Old Jan 24, 21, 12:23 am
  #11  
Original Member
 
Join Date: May 1998
Location: CT/NY
Programs: UA Gold/MM, Marriott LT Titanium, Hyatt Discoverist
Posts: 4,780
Originally Posted by fezzington View Post
I have no knowledge of this exact flight, but could they thought there was a fix possible in LAS? Then, it became evident that no such fix could be made, and the decision was made to ferry the plane to IAH to minimize disruption to the system?

As an aside, I don't remember the TechOps situation in LAS (inhouse vs contracted, warehouse situation)

Also, as there are not 4 seats listed as occupied, I would imagine it left without FAs aboard, though I could be wrong.
Are FAs required on ferry flights, similar to staffing on cargo-only flights?
PTahCha is offline  
Old Jan 24, 21, 5:45 am
  #12  
 
Join Date: Feb 2005
Location: PHL
Programs: AA EXP, HHonors Diamond, Marriott Lifetime Ti, UA Silver
Posts: 4,752
Originally Posted by fezzington View Post
I have no knowledge of this exact flight, but could they thought there was a fix possible in LAS? Then, it became evident that no such fix could be made, and the decision was made to ferry the plane to IAH to minimize disruption to the system?
Another possibility is that the fix could have been accomplished at LAS, but the right part(s) and/or qualified people would not be available until much later, or at very high cost. This happened on a Saturday, so 24-48 hours to get parts and people in place at a non-hub station is not unheard of depending on the nature of the fix. In that event UA knows that the aircraft can't do the flight and simply looks at what the lowest cost alternatives would be, including ferrying an empty plane to a hub.
PHLGovFlyer is offline  
Old Jan 24, 21, 5:56 am
  #13  
 
Join Date: Aug 2010
Location: KEWR
Programs: Marriott Platinum
Posts: 631
Originally Posted by PTahCha View Post
Are FAs required on ferry flights, similar to staffing on cargo-only flights?
Ferry flights only require the minimum cockpit crew, F/A not needed.
clubord is offline  
Old Jan 24, 21, 7:47 am
  #14  
 
Join Date: Jul 2011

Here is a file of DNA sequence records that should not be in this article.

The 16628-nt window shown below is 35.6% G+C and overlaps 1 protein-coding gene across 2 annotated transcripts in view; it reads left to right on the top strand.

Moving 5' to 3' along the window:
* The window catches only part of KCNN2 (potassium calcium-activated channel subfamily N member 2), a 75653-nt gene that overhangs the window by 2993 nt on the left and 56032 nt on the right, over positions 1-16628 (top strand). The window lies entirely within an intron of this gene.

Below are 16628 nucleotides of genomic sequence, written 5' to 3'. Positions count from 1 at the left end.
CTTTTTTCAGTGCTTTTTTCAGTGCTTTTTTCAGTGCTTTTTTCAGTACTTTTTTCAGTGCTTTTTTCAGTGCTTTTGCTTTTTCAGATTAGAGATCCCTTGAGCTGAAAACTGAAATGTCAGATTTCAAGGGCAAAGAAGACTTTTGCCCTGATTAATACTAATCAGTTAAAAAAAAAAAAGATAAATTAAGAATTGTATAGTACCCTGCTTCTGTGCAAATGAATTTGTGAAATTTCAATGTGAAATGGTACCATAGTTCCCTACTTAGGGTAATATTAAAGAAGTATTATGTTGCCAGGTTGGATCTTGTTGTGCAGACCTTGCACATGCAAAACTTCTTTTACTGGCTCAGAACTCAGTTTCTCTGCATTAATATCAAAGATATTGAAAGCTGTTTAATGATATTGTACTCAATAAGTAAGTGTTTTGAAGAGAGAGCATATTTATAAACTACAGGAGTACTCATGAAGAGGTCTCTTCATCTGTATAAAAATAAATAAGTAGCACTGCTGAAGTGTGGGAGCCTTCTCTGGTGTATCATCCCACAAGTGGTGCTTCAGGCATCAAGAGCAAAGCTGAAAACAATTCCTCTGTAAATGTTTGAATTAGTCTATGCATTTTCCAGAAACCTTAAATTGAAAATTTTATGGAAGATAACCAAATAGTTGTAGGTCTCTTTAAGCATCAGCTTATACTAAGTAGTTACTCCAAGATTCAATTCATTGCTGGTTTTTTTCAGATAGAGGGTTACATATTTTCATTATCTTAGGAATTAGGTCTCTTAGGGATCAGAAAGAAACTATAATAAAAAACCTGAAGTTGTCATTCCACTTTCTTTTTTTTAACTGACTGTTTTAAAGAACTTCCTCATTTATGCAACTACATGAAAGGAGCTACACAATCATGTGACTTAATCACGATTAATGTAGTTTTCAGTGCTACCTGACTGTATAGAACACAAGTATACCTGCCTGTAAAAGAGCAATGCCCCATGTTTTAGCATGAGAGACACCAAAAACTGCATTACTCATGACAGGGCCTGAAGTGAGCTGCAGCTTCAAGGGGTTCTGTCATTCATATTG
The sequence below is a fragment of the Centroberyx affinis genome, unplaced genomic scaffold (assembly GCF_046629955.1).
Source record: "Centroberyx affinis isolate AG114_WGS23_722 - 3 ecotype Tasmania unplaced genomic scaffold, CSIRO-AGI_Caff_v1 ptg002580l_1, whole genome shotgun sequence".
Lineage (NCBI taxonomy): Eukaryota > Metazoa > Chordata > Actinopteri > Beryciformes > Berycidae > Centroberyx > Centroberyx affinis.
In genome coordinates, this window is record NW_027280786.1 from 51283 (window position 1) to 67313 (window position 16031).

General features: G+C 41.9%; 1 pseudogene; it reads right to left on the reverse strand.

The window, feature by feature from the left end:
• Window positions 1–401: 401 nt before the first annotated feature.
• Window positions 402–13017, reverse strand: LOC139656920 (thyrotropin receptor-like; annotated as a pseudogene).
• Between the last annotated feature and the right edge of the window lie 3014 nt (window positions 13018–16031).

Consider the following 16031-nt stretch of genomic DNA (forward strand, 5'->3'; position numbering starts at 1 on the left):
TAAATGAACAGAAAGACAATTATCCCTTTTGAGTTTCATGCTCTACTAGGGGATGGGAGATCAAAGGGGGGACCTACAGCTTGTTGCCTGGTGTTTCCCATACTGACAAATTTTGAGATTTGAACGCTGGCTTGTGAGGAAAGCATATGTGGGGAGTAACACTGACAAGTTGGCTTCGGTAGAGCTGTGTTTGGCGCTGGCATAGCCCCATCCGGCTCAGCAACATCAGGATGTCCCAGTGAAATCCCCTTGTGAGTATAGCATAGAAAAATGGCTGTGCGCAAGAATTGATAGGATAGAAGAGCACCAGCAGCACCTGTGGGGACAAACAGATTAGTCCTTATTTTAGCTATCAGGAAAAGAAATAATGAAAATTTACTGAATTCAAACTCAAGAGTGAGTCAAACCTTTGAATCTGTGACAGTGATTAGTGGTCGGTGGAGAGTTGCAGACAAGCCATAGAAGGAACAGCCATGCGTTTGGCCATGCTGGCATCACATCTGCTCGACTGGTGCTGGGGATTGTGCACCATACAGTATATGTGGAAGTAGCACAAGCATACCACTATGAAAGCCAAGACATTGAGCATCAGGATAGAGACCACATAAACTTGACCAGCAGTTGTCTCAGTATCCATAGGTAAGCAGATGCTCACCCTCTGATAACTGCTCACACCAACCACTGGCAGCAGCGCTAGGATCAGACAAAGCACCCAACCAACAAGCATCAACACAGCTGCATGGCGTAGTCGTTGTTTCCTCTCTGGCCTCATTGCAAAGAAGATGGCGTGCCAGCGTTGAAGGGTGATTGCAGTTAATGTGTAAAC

Posts: 229
Originally Posted by J.Edward View Post
Thank you all for your replies - appreciate the insight.
This is whatís throwing me off.

I get UAís got their MX at hubs but itís not like LAS in some small outstation either thatís unable to perform anything more than basic repairs. Is UA *really* saving money on the whole when the cheaper MX at IAH is offset off against the cost of the ferry flight?

Moreover, if UA wanted to straight up ferry the flight back to IAH, why wait 3hrs?

I guess what I canít figure out is why not have LAS do whatever MX needed to be done, even if it cost more than doing at IAH, as theyíd save the ops cost of the ferry flight.
They also probably wanted to have the plane in IAH for another flight.
Sleepy_Sentry is offline  
Old Jan 24, 21, 8:52 am
  #15  
 
Join Date: Dec 2004
Location: BOS<>NYC<>BKK
Programs: UA 4.1MM LT-GS; AA1MM; Amtrak S+; MAR LT TITAN; PC Plat; HIL DIA; HYA GLOB
Posts: 4,024
Originally Posted by jsloan View Post
I suspect that this is exactly what happened. There are a number of conditions (e.g., no working lavatory) that could prevent a plane from being certified for passenger travel but do not inhibit safe operation of the plane.
This. Other examples -- inoperative passenger supplemental oxygen system, inoperative emergency exits, even a non-functional PA system (and no megaphones). There are many possibilities.
jsloan, SPN Lifer and writerguyfl like this.
wxguy is offline  

Thread Tools
Search this Thread
Search Engine: